Tuesday, August 21, 2007

The Big Dipper (1st installment of our Arizona trip journal)

Dip (v. int) – a birding term which means not seeing a targeted (usually uncommon) species. i.e. I dipped on the Rock Sandpiper at Playa del Rey.

Our hopes were high in adding heftily to our lifelist as we travelled to Southeast Arizona Saturday, August 11th. Both our guidebooks “Finding Birds in Southeast Arizona” by the Tucson Audubon Society and “A Birder’s Guide to Southeastern Arizona” by Richard Cachor Taylor” recommended that the best time to go birding in this region is in mid-August. That is when species diversity would be at its peak, both books stated.

With this in mind, we wasted no time exploring the vicinities of Madera Canyon – the first of three places that we planned to bird . Visions of rare sparrows and other Arizona specialties popping out of every bush and tree along the road danced in our minds. The road up the Sta. Rita mountains was still wet from a very recent downpour.

"The book says we should be seeing throngs of Cassin’s and Botteri’s Sparrows singing on the wire fences, right after a rainfall, " I told my wife. We passed about 10 miles of wire fences and saw a total of zero sparrows.

We did not stay long at the Proctor Road parking area, not wanting to pay $5 for less than an hour's stay. Besides, the fields around it are quite devoid of birdlife except for a solitary Say's Phoebe.

Up the Canyon, we visited the feeders at the Sta. Rita Lodge. Only Anna's and Black-chinned Hummingbirds are present (both common in southern California). House Finches, Lesser Goldfinches, White-winged Doves, Acorn Woodpeckers, White-breasted Nuthatches and Mexican Jays rounded up the total bird population of lodge's feeders.

The feeders at the two lodges further up the road (Madera Kubo and Chuparosa Inn) were even less exciting. We then drove to the picnic area at the end of the road. It seemed like there were more people than birds there. It's probably because it is a weekend we concluded.

Our first day certainly did not look very promising.

Sunday, we birded the canyon early in the morning. There were tons of Painted Redstarts at the picnic grounds. then we saw our first lifer - the Sulphur-bellied Flycatcher. Encouraged by this, we vowed to return in the afternoon. For now we have something to do that we would never want to miss. Wherever we go, we always make it a point to attend church services on a Sunday.

We attended Calvary Chapel of Sahuarita at 10 am, had lunch and rested for a few hours. In the afternoon, we lingered at the Proctor Road parking area where we got our second lifer - the exquisitely beautiful Varied Bunting! It was just too bad that it was quite a distance away and the light was becoming dark, that the picture I took was just so disappointingly trashy. The photo of the Western Wood Pewee singing not far from the bunting was even worse! Our second day at Madera Canyon was a bit uplifting.

We hoped Monday would be more promising without all the noisy picnickers disturbing the birds. We went straight to the end of the canyon road, where a trail leads up to Trogon country. We hiked about a mile, stopping every so often to watch the Painted Redstarts go about their business and the Bridled Titmice flit from tree to tree. A Hutton's Vireo gave me a nice pose. We met a birder who pointed out the Brown Creepers methodically work their way up the trunks of tall trees.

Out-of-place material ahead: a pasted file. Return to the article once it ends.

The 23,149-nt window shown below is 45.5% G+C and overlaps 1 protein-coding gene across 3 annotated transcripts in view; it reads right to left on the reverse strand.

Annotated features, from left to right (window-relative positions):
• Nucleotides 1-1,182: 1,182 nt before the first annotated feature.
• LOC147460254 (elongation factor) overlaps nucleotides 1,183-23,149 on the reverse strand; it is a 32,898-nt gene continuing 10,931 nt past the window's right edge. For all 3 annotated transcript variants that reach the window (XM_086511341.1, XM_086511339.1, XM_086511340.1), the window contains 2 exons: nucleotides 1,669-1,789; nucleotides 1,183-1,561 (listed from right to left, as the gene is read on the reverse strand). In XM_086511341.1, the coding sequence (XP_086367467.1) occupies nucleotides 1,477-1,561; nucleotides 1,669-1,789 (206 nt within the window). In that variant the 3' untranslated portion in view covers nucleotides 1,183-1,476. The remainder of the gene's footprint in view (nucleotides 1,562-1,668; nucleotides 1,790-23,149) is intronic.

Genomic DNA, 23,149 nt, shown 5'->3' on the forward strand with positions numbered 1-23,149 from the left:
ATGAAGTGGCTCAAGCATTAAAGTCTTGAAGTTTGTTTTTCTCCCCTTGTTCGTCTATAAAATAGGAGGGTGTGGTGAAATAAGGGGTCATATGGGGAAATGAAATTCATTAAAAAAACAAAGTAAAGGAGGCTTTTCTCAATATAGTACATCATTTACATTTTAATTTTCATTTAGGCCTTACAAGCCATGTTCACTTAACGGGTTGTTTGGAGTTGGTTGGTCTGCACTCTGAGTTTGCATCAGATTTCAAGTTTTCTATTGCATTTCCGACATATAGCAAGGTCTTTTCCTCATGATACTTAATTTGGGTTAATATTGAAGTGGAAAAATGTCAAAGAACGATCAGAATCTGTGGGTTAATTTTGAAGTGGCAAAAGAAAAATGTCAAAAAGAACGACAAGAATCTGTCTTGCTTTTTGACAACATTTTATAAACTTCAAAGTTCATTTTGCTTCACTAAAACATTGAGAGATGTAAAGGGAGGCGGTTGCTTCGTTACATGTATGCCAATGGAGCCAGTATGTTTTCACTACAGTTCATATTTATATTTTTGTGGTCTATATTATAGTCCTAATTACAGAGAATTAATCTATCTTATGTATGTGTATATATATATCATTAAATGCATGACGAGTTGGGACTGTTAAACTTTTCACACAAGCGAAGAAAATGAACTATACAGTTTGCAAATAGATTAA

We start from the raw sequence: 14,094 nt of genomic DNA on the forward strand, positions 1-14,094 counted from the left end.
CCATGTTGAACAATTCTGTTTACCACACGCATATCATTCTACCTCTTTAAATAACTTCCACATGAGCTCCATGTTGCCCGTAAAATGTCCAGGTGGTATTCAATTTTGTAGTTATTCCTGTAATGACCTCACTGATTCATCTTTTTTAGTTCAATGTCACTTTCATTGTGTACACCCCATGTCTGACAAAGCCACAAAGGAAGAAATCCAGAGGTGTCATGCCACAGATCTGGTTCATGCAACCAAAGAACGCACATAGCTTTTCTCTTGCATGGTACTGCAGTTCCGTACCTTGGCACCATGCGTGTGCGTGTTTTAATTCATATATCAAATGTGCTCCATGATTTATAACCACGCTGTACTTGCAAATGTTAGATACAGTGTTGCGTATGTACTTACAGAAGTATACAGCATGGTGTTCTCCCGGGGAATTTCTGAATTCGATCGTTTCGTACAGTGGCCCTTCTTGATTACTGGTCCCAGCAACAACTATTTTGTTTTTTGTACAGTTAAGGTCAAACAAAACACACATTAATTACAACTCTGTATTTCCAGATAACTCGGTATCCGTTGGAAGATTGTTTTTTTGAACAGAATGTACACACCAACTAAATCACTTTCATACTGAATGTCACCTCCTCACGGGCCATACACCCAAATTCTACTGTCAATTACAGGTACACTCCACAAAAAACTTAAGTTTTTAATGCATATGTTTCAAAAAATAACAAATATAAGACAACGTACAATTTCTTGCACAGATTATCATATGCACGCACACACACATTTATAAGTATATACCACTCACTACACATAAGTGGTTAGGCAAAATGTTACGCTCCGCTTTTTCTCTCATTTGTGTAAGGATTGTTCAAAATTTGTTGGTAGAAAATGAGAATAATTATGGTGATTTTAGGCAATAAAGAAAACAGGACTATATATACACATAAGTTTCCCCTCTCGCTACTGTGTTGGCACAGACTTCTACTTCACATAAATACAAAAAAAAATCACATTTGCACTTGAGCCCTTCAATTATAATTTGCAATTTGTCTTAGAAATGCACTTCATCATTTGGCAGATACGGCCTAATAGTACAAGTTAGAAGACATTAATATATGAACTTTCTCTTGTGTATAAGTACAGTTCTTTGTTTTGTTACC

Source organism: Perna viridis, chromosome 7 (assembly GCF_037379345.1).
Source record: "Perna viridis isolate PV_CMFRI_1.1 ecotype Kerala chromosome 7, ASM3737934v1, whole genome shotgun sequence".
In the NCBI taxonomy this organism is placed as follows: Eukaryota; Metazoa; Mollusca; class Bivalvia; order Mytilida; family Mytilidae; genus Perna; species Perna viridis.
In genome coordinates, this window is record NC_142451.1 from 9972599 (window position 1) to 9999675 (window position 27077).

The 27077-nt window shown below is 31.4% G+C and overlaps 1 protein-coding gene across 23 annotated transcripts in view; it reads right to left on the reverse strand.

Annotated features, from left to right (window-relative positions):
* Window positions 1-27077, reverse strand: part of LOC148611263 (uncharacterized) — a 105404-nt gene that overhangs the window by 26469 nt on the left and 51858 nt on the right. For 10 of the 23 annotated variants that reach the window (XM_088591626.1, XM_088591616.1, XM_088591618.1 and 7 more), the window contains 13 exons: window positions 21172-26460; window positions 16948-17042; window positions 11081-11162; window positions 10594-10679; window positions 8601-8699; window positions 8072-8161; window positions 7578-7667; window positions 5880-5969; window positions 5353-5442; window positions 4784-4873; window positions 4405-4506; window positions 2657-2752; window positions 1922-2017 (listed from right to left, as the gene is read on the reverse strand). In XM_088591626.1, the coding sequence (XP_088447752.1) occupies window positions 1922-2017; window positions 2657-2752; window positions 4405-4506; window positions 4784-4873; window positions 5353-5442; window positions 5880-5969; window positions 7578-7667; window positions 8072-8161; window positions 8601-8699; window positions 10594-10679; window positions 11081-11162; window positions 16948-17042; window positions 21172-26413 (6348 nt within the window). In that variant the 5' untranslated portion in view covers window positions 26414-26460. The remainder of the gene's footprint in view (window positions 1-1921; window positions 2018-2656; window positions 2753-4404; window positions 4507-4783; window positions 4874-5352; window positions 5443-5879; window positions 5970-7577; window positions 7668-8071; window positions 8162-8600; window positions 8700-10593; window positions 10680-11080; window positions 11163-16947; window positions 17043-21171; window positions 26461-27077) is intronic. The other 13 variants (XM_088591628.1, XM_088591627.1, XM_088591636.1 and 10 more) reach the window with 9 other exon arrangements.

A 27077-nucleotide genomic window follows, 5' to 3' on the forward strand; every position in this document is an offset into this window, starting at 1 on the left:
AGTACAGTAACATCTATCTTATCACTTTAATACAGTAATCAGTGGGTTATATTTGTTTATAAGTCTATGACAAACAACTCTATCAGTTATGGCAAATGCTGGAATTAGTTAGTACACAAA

At about 3/4 of a mile, as we were about to give up, a group of senior citizens came up and told us that they saw a bird that has a long tail and bright orangey belly. That's a trogon, we told them (they were not birders, and were just hiking the trails, they informed us). One of them gave us specific directions on where they saw our target bird of the trip. Giving us a cold bottle of water and a hearty wish of good luck, they bade us goodbye. Meticulously following the directions given us, we arrived at where the trogons (note the plural) are supposed to be displaying to curious passersby. Nothing. Nada. Zero.

Dejected, we trudged back. Why would a trogon show itself to non-birders and not to people who desire to enjoy and capture it's beauty, I kept murmuring to myself. When we returned that afternoon, we got caught in a torrential downpour. We stayed at the Proctor Road Parking area until the rain stopped. By then it was sunset and all the birds were gone. Day three was disappointing.

On our last day at Madera Canyon, we decided to give the Proctor Road one more try. We caught a glimpse of the Varied Buntings but again, they were too far off to even get a decent shot. A Blue Grosbeak made an appearance but what caught our attention were the Cardinals. First a young one sang vigorously on top of a tree. Then we were startled by a male Cardinal calling to its offspring just a few feet away from us.

Soon we were on the road to Sierra Vista. We stopped by the Kino Springs Golf Course where sightings of a Painted Bunting and a White-collared Seedeater were reported. Both species are extremely rare even here in Arizona. We stayed there for about 2 hours, just having a sandwich and a coke for lunch while patiently waiting for our quarries to appear. Once again, Nada. Zip. No-show.

We stopped at the Patagonia Roadside Rest hoping to see the Black-capped Gnatcatcher that was supposed to be nesting close the Shrine. You guessed it. Dipped again.

Day four was a big dipper day.

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